Home Review - A sweet film whose heart and sweetness outshines everything else!
The simplest way to define Home would be to call it a feel good drama. But this is also a coming of age story in many ways. And it is not one that involves an adolescent transitioning into an adult. It is about a family or more specifically one of its younger ones understanding what it means to be 'at home'. But the most intriguing and heartwarming part of Home is, how someone in his sixties, reinvents himself in this era, where technology drives everything. Well, this is also a film where an elder person learns technology while a younger one has to unlearn his addiction to technology!
Oliver Twist (Indrans) and Kuttiyama (Manju Pillai) live with their younger son Charles (Naslen) and Oliver Twist's father. Their elder son Antony (Sreenath Bhasi) lives alone because of his work. The film captures the dynamics of this family when Antony comes home for a week's stay.
Oliver Twist is the protagonist of the film in many ways and Indran has you behind the character right from the first frame. It doesn't even feel like he is performing for a camera. In all those scenes where he yearns for his son's attention and tries to get close to him, you really feel like you are Oliver Twist. The insecurity, the inferiority complex, the love - Indran superbly internalizes these emotions and leaves us with moist eyes in many instances. Watch out for the scene where he silently walks away to avoid being caught with tears. There are instances where the scene itself might be a bit melodramatic but the actor is never.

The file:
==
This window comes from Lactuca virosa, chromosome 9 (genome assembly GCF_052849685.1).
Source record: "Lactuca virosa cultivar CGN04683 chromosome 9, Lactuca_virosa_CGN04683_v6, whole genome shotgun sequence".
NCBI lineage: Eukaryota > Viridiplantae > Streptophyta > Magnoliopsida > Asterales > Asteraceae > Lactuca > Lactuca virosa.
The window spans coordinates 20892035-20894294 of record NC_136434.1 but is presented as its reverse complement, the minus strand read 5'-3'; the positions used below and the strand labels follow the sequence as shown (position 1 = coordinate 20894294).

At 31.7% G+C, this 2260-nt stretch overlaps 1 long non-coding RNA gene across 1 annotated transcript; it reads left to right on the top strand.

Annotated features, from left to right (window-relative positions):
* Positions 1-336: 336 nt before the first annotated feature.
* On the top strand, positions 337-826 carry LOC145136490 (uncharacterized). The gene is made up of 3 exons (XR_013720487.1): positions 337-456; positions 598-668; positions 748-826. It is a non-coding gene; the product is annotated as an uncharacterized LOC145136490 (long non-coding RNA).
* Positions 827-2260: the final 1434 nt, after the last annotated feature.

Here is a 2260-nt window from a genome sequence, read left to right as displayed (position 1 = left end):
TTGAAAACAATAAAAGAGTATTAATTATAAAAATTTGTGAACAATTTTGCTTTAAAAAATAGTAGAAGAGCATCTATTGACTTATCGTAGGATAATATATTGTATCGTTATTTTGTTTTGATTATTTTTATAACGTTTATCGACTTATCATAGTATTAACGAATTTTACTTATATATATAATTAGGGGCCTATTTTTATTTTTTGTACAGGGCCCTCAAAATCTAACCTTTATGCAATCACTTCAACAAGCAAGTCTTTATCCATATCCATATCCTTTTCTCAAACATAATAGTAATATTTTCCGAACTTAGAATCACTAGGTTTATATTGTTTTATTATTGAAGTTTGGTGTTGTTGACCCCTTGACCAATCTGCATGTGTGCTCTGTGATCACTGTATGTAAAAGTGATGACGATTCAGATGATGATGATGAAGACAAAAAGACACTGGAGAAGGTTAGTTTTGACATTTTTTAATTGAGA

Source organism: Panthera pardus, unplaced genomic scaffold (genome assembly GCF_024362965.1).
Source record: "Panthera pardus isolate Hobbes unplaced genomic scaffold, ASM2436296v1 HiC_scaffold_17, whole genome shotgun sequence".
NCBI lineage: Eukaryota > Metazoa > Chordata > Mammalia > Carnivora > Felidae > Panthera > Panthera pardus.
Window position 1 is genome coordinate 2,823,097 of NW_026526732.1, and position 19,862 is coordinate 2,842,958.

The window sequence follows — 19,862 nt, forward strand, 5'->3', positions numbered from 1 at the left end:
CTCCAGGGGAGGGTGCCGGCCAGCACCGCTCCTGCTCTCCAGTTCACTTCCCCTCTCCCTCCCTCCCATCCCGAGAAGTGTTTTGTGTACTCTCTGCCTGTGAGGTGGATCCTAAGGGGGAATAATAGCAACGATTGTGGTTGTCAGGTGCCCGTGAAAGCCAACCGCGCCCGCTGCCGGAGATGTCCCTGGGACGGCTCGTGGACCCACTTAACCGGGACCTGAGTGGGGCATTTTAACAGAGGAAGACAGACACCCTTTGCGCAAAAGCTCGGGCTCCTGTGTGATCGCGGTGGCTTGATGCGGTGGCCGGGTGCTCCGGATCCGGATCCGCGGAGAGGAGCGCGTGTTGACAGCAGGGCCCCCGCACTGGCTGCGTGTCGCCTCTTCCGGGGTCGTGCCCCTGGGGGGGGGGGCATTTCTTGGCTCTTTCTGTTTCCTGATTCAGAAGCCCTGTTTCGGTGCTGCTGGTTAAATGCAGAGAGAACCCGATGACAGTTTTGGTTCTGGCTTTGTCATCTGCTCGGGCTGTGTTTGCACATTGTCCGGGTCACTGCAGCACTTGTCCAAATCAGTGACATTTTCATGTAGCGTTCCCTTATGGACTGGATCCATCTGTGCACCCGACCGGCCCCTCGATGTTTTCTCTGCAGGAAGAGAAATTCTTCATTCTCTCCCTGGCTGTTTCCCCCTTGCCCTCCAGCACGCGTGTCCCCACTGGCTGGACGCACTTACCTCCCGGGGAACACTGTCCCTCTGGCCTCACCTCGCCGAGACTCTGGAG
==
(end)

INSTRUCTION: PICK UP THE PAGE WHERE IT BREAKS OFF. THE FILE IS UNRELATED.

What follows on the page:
Home is a lengthy film and runs for about 2 hours and 40 minutes. I did not mind it though, as it has been a while since we had such an instantly likable film. The conflicts are few and far in between but the film and the actors keep us invested. The main conflict in the film is the strained relationship between Antony and his father. You wonder why Anthony is so rude to his father. There are scenes where you can relate to Antony's anger or frustration arising out of his father's actions. But there are few scenes where his behaviour comes across as forced.
Home is a film that has its share of imperfections. But it is a film that feels 'home'. As Anthony says at one point, "I can be imperfect at home". The film in fact tries to rubbish this concept of 'perfect'. The characters in the film keep searching for happiness and success by trying to be 'perfect'. And they end up finding happiness once they embrace themselves and others as they are. The film has a 'fairly tale' like portion that happens in the life of an ordinary person. But I really think that the point it wanted to convey was, that the life of someone, who is supposedly 'ordinary', isn't anything less than a fairy tale.
The sweetness might be a little overdone but given the recent drought of such films, Home turns out to be one pleasant experience.